HAVING OPEN AND honest conversations about women?s sexual and reproductive health is pretty uncomfortable for many people. Sure, a lot of us make an effort to be less weird about topics like periods and pregnancy. But there are still some who haven?t quite gotten over the awkwardness.
That?s something the Max Levchin-backed data science startup, Glow, is on a mission to change. Today, the company released one more resource for women around sex, birth control, and other health issues: a new app called Ruby. The aim, according to the Glow team, is to help women better manage their sex life, cycle and health by giving them well-sourced, high quality information, and serving up personalized insights based on the data they choose to share in the app.
?We?ve never been shy about tackling taboo topics,? Jennifer Tye, vice president of partnerships and marketing at Glow, tells WIRED. ?And we think the Ruby app and the community it provides can help women understand why its important to track our cycles and understand our bodies, have a better sense of signals our bodies are giving us, and ultimately be able to help women embrace the notion of having a healthy sex life.?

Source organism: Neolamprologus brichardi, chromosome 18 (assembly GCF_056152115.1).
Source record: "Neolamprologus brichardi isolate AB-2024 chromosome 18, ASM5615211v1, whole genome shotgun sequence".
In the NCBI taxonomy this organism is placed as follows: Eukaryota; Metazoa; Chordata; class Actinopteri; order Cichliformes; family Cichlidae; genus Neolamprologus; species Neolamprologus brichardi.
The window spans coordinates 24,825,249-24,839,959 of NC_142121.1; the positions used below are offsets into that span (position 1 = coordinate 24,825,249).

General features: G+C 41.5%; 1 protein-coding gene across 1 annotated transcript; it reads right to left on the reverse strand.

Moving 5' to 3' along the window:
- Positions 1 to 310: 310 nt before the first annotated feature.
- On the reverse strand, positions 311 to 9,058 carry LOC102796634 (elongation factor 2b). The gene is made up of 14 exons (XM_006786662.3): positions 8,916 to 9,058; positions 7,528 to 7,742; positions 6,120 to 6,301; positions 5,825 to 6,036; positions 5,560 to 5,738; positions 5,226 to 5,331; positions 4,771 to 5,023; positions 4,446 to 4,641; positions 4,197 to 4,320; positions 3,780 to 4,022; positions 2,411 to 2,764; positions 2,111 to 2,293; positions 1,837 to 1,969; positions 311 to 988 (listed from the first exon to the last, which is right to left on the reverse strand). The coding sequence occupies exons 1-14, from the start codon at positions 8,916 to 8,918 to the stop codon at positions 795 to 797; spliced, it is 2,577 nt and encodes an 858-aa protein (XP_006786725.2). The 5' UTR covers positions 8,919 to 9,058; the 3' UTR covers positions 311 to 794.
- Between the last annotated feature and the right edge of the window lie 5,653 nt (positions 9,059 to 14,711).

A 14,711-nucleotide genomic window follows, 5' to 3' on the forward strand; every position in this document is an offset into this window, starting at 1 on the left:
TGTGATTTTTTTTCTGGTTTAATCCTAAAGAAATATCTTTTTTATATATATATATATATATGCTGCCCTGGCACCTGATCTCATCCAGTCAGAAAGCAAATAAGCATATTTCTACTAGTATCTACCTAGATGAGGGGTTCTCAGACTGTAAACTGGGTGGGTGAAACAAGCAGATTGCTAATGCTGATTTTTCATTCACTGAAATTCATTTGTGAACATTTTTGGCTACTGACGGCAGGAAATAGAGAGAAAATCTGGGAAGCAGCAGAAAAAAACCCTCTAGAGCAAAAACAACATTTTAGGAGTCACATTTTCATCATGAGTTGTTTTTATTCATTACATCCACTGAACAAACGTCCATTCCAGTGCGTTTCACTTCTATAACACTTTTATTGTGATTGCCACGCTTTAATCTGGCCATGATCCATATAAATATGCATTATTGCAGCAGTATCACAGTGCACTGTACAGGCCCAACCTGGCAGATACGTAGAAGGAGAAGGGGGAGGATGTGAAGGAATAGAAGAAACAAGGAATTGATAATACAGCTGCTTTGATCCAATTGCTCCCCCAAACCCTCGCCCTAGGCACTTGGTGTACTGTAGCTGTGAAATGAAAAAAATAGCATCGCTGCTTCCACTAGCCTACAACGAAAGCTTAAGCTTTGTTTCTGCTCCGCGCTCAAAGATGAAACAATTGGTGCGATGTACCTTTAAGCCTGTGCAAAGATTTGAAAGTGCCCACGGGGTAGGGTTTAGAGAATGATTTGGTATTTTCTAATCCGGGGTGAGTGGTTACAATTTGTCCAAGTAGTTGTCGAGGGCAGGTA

Of course, there are a few other apps that provide similar tools. Glow itself has released many of these in the past, including an app that aims to help women get pregnant or avoid pregnancies, an app that helps women deal with life after pregnancy, and an app for male reproductive health. But many tend to focus on certain narrow aspects of women?s health, like fertility and ovulation. According to Tye, Ruby is an app that focuses on women?s general sexual health and well-being.
On Ruby, women can track their sex and health information in the app after providing simple data points around their mood, any health symptoms they?re feeling, their level of activity, sleep and sex habits, and more. According to Tye, having all of the information in one place is helpful because it gives women the ability to recognize correlations and patterns across their cycles. And eventually, she says, the tool should be able to help women anticipate certain symptoms at different points in their cycle. The app also includes updated and detailed information about different birth control methods through a partnership with Bedsider, an online birth control support network.
Read more at?WIRED